Flipkart had earlier added Group CEO Kalyan Krishnamurthy along with HDFC’s Vice Chairman and CEO Keki Mistry, Walmart’s Global Chief Technology Officer Suresh Kumar, and Walmart International’s Executive Vice President of International Strategy and Development Leigh Hopkins to its board as new directors ahead of the planned IPO.
A little over two months after the IPO-bound Flipkart rejigged its board, Walmart’s e-commerce entity in India has now made key changes in its leadership. According to an internal letter sent to Flipkart’s employees by Group CEO Kalyan Krishnamurthy on Monday, Flipkart has appointed former Unilever veteran Hemant Badri as Senior Vice President of its supply chain operations, effective March 1, 2021. Badri was the Global Vice President of Planning, Analytics & Customer Experience and the Vice President of Planning for European Operations at Unilever’s Headquarters based out of the Netherlands. He was also a member of Unilever’s Global Supply Chain Leadership Team, Krishnamurthy said. A copy of the letter was seen by Financial Express Online.
“In this role, Hemant will be responsible for the Ekart-Myntra Supply Chain and Jeeves – F1 priorities at Flipkart. All the asset leaders currently reporting to Amitesh will now report to Hemant,” Krishnamurthy added.
Apart from strengthening supply chain business, Flipkart also announced changes in leadership looking after its CDO (category design operations) and M3 (Marketing, Merchandising & Monetization) verticals. The company has assigned a new role for Amitesh Jha who has been leading the supply chains at Ekart and Myntra, after-sales service and installation business Jeeves, electronics service provider arm F1 particularly for repair and refurbishment of mobile phones, apart from CX and Marketplace for the last three-and-a-half years. Jha will now “oversee the consumables, softlines, and customer and marketing charters” in the CDO and M3 organisations.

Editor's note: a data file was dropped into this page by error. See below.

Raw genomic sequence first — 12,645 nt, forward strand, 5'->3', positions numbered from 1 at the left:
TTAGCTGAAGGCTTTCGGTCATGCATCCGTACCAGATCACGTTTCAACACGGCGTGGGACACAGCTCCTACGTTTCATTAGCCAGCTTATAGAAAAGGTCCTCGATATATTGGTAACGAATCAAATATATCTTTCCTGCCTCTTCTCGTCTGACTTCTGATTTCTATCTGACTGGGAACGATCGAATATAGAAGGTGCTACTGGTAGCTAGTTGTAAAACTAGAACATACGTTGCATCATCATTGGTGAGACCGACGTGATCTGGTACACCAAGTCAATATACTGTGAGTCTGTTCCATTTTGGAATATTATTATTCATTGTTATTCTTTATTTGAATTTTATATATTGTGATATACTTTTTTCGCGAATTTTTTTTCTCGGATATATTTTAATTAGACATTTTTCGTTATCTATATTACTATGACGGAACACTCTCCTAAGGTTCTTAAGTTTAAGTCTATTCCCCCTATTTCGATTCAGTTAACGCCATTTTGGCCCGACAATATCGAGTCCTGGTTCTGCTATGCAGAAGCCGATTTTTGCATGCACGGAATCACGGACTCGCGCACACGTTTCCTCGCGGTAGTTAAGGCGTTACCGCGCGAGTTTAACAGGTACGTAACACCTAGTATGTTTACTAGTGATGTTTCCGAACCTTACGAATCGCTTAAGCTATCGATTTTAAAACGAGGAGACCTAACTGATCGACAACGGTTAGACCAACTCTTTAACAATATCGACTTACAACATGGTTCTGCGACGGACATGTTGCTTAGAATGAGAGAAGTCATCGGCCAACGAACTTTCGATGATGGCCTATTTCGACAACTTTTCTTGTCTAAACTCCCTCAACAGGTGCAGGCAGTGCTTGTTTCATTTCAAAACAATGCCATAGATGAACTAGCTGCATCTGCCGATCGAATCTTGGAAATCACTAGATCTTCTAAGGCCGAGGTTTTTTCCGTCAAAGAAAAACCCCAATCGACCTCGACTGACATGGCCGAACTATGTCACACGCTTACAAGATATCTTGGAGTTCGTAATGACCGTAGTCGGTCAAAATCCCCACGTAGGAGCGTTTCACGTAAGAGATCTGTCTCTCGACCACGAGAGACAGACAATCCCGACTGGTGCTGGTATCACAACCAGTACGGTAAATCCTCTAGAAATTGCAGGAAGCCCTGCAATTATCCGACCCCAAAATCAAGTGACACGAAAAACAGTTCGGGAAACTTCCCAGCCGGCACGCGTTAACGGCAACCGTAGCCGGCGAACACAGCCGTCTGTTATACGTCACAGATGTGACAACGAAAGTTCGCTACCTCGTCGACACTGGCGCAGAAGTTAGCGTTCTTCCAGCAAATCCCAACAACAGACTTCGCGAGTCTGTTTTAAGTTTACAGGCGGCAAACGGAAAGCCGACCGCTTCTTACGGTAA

“Amitesh has effectively led Ekart to scale it to become one of the most efficient supply chains in India, enabling us to pass on higher value to our customers every day. His vision has allowed us to make forward-looking investments in infrastructure and capabilities like automation and sustainability to support our long-term growth and customer experience ambitions,” wrote Krishnamurthy. The email noted that Jha will directly manage and mentor Hemant over the next few months to smoothen the leadership transition.
Moreover, Senior VP for grocery, furniture, home, and general merchandise Manish Kumar, VP for customer and marketing charter Nandita Sinha, and VP for lifestyle Nishit Garg will report to Jha, according to the letter.
Changes to Flipkart’s “Fintech and Payment Group organisations” were also announced by Krishnamurthy. Ranjith Boyanapalli who served as its Senior VP will take on the additional charters of CX, marketplace, and the central liquidation team (CLT). “Ranjith is one of our most seasoned leaders and has successfully built a strong fintech and payments business grounds up over the last two years,” added Krishnamurthy.
Flipkart had in December last year added Group CEO Kalyan Krishnamurthy along with HDFC’s Vice Chairman and CEO Keki Mistry, Walmart’s Global Chief Technology Officer Suresh Kumar, and Walmart International’s Executive Vice President of International Strategy and Development Leigh Hopkins to its board as new directors. However, the changes also involved the exit of Steuart Walton, member of the billionaire Walton family from Walmart, Dirk Van den Berghe – the executive vice president, global sourcing and regional chief executive officer of Asia for Walmart, MakeMyTrip’s Chief Executive Officer and Co-founder Rajesh Magow who had rejoined the board back in 2017.
The company is looking to go for an IPO later this year or early 2022. Walmart’s CFO Brett Biggs last year at the UBS Global Consumer & Retail Conference had said in response to a question that “Yes, we’ve talked about longer-term that IPO is a potential for that business. I can tell you, it runs pretty independently right now and that’s when you buy a business like that, that’s what you want it to do.” Flipkart had reportedly hired Goldman Sachs to explore a US-bound IPO to raise around $10 billion even as Walmart had stated in a May 9, 2018 filing with the US SEC that it may take Flipkart public in four years (around 2022) at a valuation no less than what it invested in Flipkart.